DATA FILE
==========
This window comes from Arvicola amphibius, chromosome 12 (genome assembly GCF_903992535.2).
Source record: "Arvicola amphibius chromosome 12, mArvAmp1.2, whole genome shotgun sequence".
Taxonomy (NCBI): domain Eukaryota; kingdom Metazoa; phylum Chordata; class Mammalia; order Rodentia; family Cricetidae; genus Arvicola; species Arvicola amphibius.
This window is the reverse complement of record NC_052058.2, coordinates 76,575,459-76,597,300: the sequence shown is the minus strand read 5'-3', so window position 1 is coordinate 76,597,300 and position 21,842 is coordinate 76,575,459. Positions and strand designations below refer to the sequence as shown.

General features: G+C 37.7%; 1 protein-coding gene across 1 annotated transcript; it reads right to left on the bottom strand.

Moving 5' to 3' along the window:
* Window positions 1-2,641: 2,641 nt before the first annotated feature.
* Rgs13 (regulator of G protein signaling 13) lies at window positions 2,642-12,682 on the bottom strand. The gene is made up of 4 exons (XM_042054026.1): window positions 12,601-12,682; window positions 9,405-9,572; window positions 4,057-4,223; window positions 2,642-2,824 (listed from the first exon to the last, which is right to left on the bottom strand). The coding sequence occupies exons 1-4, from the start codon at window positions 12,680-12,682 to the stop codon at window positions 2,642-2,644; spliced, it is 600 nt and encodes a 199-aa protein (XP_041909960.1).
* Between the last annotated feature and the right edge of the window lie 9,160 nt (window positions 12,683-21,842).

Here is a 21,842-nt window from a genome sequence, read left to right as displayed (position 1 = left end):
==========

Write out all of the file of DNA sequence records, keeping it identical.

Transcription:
This window comes from Arvicola amphibius, chromosome 12 (genome assembly GCF_903992535.2).
Source record: "Arvicola amphibius chromosome 12, mArvAmp1.2, whole genome shotgun sequence".
Taxonomy (NCBI): domain Eukaryota; kingdom Metazoa; phylum Chordata; class Mammalia; order Rodentia; family Cricetidae; genus Arvicola; species Arvicola amphibius.
This window is the reverse complement of record NC_052058.2, coordinates 76,575,459-76,597,300: the sequence shown is the minus strand read 5'-3', so window position 1 is coordinate 76,597,300 and position 21,842 is coordinate 76,575,459. Positions and strand designations below refer to the sequence as shown.

General features: G+C 37.7%; 1 protein-coding gene across 1 annotated transcript; it reads right to left on the bottom strand.

Moving 5' to 3' along the window:
* Window positions 1-2,641: 2,641 nt before the first annotated feature.
* Rgs13 (regulator of G protein signaling 13) lies at window positions 2,642-12,682 on the bottom strand. The gene is made up of 4 exons (XM_042054026.1): window positions 12,601-12,682; window positions 9,405-9,572; window positions 4,057-4,223; window positions 2,642-2,824 (listed from the first exon to the last, which is right to left on the bottom strand). The coding sequence occupies exons 1-4, from the start codon at window positions 12,680-12,682 to the stop codon at window positions 2,642-2,644; spliced, it is 600 nt and encodes a 199-aa protein (XP_041909960.1).
* Between the last annotated feature and the right edge of the window lie 9,160 nt (window positions 12,683-21,842).

Here is a 21,842-nt window from a genome sequence, read left to right as displayed (position 1 = left end):